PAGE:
TO help the film and music industries in the Philippines recover from the effects of the pandemic, Senator Robinhood Padilla filed a bill to exempt Filipino-owned local productions from paying amusement tax and to grant tax holidays to the two industries.
Padilla, a veteran of the movie industry, noted in his Senate Bill (SB) No. 2048, the “Film and Live Events Recovery Act,” that amusement tax laws impede the growth of the entertainment industry and drive up the cost of amusement services.
“Hence, it is imperative to give our film and music industries and recover from the pandemic and new challenges that cost them major losses while ensuring that the gains redound to local productions, thereby benefiting our people and economy,” he said in his bill.
The bill exempts from amusement tax all locally produced creative materials whose copyright is owned by Filipinos and from local productions with at least 10% equity owned by Filipinos. It also grants the film and music industries a tax holiday of two years. The bill likewise lowers the cap for amusement tax collection under the Local Government Code to 5% from the current 10%.
In his bill, Padilla lamented that taxation on filmmakers and producers is “restrictive and burdensome to the detriment of our labor productivity, cultural exhibition, and local development.”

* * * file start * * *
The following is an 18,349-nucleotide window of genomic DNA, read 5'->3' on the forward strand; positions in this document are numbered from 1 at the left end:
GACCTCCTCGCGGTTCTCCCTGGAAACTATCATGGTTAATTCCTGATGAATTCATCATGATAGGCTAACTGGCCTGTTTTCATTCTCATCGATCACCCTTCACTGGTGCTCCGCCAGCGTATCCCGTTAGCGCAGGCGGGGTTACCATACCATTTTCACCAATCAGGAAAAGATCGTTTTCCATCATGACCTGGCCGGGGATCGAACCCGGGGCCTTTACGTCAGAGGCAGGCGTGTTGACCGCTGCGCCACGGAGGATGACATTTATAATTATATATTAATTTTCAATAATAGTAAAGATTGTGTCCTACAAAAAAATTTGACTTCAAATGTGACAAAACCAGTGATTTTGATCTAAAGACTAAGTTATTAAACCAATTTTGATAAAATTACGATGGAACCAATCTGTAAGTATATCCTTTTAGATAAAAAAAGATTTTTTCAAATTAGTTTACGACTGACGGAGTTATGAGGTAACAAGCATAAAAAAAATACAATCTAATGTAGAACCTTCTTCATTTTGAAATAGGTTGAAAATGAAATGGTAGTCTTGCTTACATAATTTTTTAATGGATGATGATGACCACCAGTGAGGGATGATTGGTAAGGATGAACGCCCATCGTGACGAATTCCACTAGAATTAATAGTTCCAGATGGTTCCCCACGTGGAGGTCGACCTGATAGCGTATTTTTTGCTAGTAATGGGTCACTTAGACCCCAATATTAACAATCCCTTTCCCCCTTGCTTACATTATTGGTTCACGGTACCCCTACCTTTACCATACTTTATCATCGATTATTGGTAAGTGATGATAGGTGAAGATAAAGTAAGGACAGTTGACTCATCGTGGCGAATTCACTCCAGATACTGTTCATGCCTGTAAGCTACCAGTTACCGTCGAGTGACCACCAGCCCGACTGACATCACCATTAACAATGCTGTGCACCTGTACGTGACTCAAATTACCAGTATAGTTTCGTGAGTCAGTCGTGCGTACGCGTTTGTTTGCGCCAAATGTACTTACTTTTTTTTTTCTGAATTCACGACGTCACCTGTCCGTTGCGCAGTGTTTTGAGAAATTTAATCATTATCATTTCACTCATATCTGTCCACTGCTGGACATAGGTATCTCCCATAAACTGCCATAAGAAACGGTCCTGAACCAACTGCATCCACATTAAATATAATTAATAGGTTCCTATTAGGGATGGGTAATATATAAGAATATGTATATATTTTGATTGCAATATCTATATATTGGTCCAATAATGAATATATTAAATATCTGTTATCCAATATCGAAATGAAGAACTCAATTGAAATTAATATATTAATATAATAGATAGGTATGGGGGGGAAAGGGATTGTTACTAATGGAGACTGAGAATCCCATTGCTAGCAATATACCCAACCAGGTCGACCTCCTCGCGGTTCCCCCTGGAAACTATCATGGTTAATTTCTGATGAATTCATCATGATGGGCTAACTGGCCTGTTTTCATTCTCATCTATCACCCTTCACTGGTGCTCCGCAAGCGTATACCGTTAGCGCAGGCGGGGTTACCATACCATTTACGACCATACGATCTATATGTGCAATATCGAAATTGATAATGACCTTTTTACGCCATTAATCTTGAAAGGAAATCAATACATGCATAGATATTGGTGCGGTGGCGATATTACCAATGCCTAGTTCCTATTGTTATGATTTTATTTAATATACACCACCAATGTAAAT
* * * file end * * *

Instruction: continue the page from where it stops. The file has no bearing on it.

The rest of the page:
The bill exempts from paying amusement taxes locally produced film productions, musical plays, operas, concerts, dramas, recitals, painting and art exhibitions, flower shows, musical programs, and literary and oratorical presentation-provided that the copyright of such locally produced work is owned by Filipino and that at least 10% of the equity of such local productions is owned by Filipinos as certified by the Department of Trade and Industry (DTI) or the Securities and Exchange Commission (SEC).
Proceeds from the amusement tax shall be allocated for programs, activities, and projects in the sectors and industries involving locally produced work. The remaining proceeds shall be shared equally by the province and municipality where the amusement place is located.
Within two years of the effectiveness of the measure, the power of local governments to levy an amusement tax is suspended for an extendible period of at least two years, subject to the approval of the Department of Finance (DOF).